Just Pay Shipping and Handling!

Just Pay Shipping and Handling!

  • by Architecture for Humanity
  • May 29, 2010
  • comments

As our projects develop past the schematic design phase, the complicated shipping issues become more and more real. The AfH team is researching best options for shipping. The import process through Haiti's ports is extremely complex and difficult to navigate, that's why organizations, like the UN Logistics Cluster, have initiated a large effort to facilitate transportation through Haiti's various ports. We can also look to the UN Logistics Cluster to find information about free and safe local transportation for humanitarian services.

(For more information about what the Logistics Cluster is doing, visit: Logistics Cluster: Operation Haiti: Sea + River Transport Documents.)

OneResponse has supplied a great resource: Tips for Customs Clearance for NGO's. It is basically a summary of a meeting between the NGO Coordination Support Office and the UN Logistics Cluster. Although we have found a multitude of information about companies that are shipping to Haiti successfully (DHL Express, Chatelain Cargo Services, Amerijet, Haiti International Forwarding, Antillean Shipping Line, Mediterranean Shipping Corporation, CMA-CGM, Zim Line, Maersk, Seaboard, Crowley Maritime, Hapag-Lloyd), which is a challenge in itself, we are still in the process of determining the final cost of shipping.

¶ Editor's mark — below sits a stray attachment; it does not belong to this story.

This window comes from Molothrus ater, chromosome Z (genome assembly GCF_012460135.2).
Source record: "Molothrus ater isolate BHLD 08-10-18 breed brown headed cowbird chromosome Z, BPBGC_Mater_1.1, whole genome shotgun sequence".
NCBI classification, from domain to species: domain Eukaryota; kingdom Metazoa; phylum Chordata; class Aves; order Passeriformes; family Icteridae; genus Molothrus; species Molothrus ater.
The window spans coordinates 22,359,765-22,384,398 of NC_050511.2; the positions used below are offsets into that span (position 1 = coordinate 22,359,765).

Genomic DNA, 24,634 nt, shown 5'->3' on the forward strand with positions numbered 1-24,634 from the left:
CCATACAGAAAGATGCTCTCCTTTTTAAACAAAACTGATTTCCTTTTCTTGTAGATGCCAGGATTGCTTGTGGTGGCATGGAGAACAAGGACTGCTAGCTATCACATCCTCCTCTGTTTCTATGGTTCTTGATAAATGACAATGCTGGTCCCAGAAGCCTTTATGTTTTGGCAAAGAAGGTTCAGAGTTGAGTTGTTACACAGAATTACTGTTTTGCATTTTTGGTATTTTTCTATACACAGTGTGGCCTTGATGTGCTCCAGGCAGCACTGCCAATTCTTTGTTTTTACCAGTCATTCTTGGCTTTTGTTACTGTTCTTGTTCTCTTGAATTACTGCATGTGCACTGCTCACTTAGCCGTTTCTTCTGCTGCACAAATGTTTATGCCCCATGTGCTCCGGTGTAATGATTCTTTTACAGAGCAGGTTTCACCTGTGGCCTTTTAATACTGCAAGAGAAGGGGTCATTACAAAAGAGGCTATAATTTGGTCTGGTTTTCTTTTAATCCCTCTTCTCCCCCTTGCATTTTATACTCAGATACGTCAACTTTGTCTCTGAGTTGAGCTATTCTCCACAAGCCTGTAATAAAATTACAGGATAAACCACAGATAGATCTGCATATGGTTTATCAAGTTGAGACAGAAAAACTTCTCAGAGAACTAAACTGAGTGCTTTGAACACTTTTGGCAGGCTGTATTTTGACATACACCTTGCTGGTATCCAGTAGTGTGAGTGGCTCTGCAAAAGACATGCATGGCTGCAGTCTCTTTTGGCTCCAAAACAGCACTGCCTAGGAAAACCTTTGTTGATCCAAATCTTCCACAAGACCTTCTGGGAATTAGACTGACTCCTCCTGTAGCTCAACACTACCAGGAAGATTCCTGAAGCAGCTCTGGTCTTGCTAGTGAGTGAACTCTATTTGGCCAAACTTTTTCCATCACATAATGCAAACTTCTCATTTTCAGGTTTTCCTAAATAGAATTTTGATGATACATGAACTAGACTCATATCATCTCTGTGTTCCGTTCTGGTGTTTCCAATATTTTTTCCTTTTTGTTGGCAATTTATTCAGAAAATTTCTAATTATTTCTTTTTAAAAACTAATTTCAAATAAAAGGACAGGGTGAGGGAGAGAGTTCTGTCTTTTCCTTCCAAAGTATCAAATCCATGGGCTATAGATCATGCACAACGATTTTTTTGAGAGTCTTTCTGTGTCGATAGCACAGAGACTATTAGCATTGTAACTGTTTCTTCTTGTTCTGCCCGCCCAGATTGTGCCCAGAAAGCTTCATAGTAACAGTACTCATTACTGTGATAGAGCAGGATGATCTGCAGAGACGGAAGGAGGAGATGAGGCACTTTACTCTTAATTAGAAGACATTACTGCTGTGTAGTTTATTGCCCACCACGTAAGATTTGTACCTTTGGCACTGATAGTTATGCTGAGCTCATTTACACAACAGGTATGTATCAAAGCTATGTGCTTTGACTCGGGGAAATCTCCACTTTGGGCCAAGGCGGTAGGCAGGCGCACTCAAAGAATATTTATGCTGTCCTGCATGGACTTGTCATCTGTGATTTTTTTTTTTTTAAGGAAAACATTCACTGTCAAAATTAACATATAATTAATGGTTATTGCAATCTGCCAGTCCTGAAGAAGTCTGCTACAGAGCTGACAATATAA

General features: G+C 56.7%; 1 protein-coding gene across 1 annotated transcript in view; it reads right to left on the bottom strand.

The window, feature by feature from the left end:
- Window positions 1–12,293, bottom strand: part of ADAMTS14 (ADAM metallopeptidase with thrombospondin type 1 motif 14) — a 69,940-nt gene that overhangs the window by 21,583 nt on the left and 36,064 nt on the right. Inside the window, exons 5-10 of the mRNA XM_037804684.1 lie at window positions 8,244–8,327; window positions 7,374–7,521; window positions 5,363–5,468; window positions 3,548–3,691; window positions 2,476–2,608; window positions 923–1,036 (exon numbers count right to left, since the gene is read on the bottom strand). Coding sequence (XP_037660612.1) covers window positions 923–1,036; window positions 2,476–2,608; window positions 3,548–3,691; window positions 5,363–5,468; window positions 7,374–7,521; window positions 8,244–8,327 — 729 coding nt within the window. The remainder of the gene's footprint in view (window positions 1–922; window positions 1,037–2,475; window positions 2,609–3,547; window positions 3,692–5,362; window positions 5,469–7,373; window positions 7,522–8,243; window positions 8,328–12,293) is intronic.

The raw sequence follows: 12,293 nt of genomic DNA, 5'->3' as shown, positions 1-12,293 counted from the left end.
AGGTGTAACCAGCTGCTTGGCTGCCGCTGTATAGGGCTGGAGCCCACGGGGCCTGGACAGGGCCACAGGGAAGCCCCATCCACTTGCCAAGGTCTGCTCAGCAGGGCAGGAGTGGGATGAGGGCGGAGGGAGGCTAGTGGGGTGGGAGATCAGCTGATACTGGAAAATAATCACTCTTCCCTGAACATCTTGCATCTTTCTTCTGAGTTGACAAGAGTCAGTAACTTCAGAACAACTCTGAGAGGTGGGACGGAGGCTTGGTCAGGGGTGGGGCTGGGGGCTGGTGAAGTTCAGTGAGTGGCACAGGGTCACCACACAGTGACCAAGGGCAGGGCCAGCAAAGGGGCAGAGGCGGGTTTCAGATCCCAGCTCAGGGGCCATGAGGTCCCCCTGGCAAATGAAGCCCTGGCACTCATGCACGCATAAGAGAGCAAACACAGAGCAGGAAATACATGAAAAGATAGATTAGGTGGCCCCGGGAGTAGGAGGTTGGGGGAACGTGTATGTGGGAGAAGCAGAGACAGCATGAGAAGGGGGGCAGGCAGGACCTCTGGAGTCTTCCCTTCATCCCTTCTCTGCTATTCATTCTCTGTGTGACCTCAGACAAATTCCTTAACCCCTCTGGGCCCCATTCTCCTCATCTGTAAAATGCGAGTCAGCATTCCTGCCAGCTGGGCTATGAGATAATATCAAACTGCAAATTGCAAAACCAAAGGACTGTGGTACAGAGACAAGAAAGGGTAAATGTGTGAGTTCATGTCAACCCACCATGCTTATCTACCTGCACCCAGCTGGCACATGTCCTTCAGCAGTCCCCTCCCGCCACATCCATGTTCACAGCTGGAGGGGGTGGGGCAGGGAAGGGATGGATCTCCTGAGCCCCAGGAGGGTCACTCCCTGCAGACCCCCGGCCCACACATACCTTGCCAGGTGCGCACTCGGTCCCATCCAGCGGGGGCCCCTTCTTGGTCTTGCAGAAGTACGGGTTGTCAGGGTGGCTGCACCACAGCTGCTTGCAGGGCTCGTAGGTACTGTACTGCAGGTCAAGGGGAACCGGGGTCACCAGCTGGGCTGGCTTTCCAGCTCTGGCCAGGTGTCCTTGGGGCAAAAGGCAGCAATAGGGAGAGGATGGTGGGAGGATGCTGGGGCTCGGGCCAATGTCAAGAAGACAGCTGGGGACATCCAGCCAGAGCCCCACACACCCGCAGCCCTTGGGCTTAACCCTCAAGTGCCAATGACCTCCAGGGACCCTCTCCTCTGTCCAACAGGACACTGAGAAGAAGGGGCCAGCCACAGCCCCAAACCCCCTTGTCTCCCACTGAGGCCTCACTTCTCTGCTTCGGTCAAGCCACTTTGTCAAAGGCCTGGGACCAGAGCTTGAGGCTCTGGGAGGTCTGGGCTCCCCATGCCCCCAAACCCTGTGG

So far, we have found that it takes about 4 days at sea to ship from Miami to Port-au-Prince, and we received a rough estimate for the cost of shipping: 4,000 USD per shipping container. The cost of shipping can be approximated fairly accurately, but the entry fees into Haiti's ports are so high and inconsistent that it makes it difficult to estimate the true total cost of shipping. Once we find more information and resources about entry fees (how much they are, what to avoid, etc.), we can decide if relying on shipping from the US to Haiti is a viable option for us.

Flickr Creative Commons photo by Meridimus
Original article on Students Rebuild